The squirrels I was sharing a room with were way worse than any bad roommate story you can imagine. They set up camp in the floors and walls of my room, and their favourite activity was some sort of strange fight club that would often wake me up in the middle of the night.

With yet another call to my landlord, I was feeling totally helpless. He told me that not much could be done to get rid of the critters, and I would just have to tough it out.

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Bianca Guzzo and her roommates, before the problems started. (Courtesy Bobby Langridge)

I started feeling very trapped, and regretful that I had willingly signed my name on the dotted line to be in a situation like this.

Some of my roommates didn’t seem to be bothered as much as I was that we were spending so much money on less-than-satisfactory living conditions.

Our landlord did install squirrel traps at the entrance points that they had been accessing, but the squirrels never fully went away.

Whenever they would wake me up with the sounds of their claws scratching under the floorboards, the only way I could fall back asleep was to remind myself that my days at the house were numbered.

I was jealous of my friends who lived in nice condos at College Park that had 24-hour security and the best views of the city. I was mad that I couldn’t feel comfortable when I got home from school like my friends did.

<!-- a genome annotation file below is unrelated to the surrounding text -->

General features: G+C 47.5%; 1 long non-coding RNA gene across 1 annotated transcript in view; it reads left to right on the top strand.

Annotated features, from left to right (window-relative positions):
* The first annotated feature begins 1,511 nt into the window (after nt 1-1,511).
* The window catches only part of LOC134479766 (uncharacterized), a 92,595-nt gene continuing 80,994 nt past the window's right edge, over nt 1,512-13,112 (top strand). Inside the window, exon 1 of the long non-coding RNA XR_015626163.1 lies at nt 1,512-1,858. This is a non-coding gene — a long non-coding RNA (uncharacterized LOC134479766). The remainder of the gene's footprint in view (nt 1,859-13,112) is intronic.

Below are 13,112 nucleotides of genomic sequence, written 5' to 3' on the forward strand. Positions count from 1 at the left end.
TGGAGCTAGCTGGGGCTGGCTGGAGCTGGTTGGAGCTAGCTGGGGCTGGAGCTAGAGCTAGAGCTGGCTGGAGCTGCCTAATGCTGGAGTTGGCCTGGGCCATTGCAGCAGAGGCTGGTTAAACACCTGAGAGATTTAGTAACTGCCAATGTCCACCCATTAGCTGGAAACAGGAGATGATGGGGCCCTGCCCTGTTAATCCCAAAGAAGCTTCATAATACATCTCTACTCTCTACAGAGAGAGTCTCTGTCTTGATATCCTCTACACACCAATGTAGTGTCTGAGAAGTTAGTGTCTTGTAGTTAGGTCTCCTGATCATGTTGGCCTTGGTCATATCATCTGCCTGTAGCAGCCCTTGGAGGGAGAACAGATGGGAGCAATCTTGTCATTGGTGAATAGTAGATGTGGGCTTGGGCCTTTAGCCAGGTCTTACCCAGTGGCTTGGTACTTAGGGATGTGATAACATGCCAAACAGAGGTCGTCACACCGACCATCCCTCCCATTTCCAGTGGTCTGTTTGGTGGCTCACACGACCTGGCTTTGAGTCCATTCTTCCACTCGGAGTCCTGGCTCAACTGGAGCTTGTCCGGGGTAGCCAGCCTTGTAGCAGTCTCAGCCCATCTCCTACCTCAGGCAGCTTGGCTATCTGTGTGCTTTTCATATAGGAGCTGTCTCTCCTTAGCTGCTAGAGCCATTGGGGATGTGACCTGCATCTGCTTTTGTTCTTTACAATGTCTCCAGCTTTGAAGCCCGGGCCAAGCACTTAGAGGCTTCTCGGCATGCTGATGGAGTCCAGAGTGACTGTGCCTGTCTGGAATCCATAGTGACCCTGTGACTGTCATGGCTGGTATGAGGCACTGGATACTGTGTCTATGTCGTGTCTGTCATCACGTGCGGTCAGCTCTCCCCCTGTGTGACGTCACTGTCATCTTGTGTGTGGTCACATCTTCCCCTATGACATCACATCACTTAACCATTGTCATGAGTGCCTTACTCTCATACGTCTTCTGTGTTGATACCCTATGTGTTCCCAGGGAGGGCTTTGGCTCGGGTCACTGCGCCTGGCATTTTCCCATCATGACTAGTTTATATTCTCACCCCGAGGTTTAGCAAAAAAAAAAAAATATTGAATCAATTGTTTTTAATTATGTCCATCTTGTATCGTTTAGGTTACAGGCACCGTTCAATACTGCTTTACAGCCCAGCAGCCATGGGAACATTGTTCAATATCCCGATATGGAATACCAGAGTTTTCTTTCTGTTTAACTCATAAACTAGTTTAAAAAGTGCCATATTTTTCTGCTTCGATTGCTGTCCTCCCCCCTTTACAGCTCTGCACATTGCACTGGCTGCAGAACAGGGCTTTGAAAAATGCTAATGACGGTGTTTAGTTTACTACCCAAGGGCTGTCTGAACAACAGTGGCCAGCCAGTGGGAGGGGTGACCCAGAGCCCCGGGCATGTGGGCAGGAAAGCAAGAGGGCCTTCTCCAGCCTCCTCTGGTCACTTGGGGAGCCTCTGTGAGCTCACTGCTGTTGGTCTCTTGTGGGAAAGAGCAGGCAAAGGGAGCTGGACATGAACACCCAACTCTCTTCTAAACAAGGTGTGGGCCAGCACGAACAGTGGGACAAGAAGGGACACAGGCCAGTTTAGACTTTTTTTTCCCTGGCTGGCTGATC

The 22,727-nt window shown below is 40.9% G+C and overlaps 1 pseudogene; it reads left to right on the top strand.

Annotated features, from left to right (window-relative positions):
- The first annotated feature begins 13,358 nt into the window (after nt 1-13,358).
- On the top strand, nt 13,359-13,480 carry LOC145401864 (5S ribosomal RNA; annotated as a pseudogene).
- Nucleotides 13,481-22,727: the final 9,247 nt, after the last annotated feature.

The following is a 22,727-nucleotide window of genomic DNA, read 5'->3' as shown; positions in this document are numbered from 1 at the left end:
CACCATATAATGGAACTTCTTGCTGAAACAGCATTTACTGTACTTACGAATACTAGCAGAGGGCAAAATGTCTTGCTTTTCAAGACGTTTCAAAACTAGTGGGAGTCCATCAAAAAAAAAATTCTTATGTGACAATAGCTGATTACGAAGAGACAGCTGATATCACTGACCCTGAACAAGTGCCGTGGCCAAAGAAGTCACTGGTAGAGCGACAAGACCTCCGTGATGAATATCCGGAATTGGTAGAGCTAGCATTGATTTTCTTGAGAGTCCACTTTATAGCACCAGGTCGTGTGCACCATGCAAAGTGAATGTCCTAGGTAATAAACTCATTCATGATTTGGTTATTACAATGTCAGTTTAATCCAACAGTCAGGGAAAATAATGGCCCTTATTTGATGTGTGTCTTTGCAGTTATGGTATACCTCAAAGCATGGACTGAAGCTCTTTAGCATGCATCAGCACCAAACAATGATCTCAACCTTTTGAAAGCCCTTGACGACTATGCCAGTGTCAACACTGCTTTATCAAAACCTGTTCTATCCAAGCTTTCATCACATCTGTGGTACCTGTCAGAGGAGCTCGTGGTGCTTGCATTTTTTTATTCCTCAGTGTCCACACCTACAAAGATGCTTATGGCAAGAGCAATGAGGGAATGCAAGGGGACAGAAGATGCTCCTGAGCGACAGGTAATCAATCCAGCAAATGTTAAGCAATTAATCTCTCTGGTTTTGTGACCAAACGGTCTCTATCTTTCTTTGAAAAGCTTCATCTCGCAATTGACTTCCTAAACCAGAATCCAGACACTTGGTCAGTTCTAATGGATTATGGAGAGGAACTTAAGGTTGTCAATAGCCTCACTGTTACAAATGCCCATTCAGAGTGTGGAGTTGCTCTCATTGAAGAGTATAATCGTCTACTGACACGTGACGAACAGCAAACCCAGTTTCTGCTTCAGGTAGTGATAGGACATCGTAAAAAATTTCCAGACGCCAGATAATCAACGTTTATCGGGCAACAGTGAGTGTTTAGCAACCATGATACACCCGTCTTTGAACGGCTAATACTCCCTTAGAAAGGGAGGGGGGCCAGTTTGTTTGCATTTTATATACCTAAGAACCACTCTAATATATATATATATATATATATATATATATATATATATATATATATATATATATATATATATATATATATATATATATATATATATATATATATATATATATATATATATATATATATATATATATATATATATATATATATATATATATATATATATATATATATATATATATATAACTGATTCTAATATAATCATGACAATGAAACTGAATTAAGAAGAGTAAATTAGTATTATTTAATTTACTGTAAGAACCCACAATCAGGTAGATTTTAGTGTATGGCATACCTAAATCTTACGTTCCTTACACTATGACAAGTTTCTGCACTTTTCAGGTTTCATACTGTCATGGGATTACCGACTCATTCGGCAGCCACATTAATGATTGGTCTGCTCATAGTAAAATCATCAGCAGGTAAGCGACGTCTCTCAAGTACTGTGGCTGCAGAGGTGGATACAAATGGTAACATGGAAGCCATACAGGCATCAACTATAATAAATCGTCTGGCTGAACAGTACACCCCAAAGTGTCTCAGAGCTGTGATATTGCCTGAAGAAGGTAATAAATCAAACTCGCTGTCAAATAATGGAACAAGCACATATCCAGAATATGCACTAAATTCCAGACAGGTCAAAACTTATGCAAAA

Then, over the Christmas break, the house got broken into and my roommate’s laptop was stolen. Luckily, nothing from my room was missing but I decided I had reached my limit and needed to move out.

After many tear-filled phone calls with my mother, I decided it was best for me to just tough it out for the rest of my lease, rather than try to break a contract to move out early. After countless nights of being woken up by animals, I had finally reached my last night at the house.
I was excited to be packing up, but also sad to be leaving really good friends behind. I had a load of laundry in, and was checking on the status of the dryer. Just as I turned the corner in the bathroom to see the washer and dryer, there was a loud bang and smoke started seeping out from behind the machine.

With the smell of burning plastic hanging in the air, I laughed to myself and realized that was the house’s way of saying goodbye to me, in the best way it knew how. I packed up my room and hastily moved back in with my parents.

I still live with my parents in Oakville and take a 45-minute train to get to school every day. It’s not as convenient as living close to campus, but it’s where I’m most comfortable. A few of my old roommates still live in the house, and I strongly admire their courage for staying. As much of a nightmare as the house was, I felt like I had won the roommate jackpot. When I look back at my experience living there, I realize that I learned a lot of valuable lessons. A friend once told me that everyone has to have at least one questionable living situation in his or her young adult life. In some ways, I feel like I’ve been initiated into adulthood.

Even if I’ve been scared into never moving out of my parents’ house again.